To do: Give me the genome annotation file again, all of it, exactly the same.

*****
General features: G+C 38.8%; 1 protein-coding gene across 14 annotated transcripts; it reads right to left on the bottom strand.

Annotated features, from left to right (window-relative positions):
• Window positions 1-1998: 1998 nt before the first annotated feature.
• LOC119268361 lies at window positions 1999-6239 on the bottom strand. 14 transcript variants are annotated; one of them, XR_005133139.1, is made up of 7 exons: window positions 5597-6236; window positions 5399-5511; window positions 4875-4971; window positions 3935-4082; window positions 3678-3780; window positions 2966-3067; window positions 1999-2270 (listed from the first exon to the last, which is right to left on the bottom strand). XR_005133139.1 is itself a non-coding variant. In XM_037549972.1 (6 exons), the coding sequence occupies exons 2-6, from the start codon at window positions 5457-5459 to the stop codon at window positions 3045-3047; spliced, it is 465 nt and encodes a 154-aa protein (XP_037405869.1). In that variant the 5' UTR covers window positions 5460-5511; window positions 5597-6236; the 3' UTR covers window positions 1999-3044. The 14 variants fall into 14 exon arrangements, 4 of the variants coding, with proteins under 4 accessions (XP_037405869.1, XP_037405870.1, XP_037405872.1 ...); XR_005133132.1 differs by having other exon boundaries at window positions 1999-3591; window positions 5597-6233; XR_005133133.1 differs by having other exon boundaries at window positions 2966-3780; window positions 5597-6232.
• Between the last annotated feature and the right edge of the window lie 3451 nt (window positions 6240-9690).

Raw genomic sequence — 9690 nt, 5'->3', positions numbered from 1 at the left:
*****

General features: G+C 38.8%; 1 protein-coding gene across 14 annotated transcripts; it reads right to left on the bottom strand.

Annotated features, from left to right (window-relative positions):
• Window positions 1-1998: 1998 nt before the first annotated feature.
• LOC119268361 lies at window positions 1999-6239 on the bottom strand. 14 transcript variants are annotated; one of them, XR_005133139.1, is made up of 7 exons: window positions 5597-6236; window positions 5399-5511; window positions 4875-4971; window positions 3935-4082; window positions 3678-3780; window positions 2966-3067; window positions 1999-2270 (listed from the first exon to the last, which is right to left on the bottom strand). XR_005133139.1 is itself a non-coding variant. In XM_037549972.1 (6 exons), the coding sequence occupies exons 2-6, from the start codon at window positions 5457-5459 to the stop codon at window positions 3045-3047; spliced, it is 465 nt and encodes a 154-aa protein (XP_037405869.1). In that variant the 5' UTR covers window positions 5460-5511; window positions 5597-6236; the 3' UTR covers window positions 1999-3044. The 14 variants fall into 14 exon arrangements, 4 of the variants coding, with proteins under 4 accessions (XP_037405869.1, XP_037405870.1, XP_037405872.1 ...); XR_005133132.1 differs by having other exon boundaries at window positions 1999-3591; window positions 5597-6233; XR_005133133.1 differs by having other exon boundaries at window positions 2966-3780; window positions 5597-6232.
• Between the last annotated feature and the right edge of the window lie 3451 nt (window positions 6240-9690).

Raw genomic sequence — 9690 nt, 5'->3', positions numbered from 1 at the left: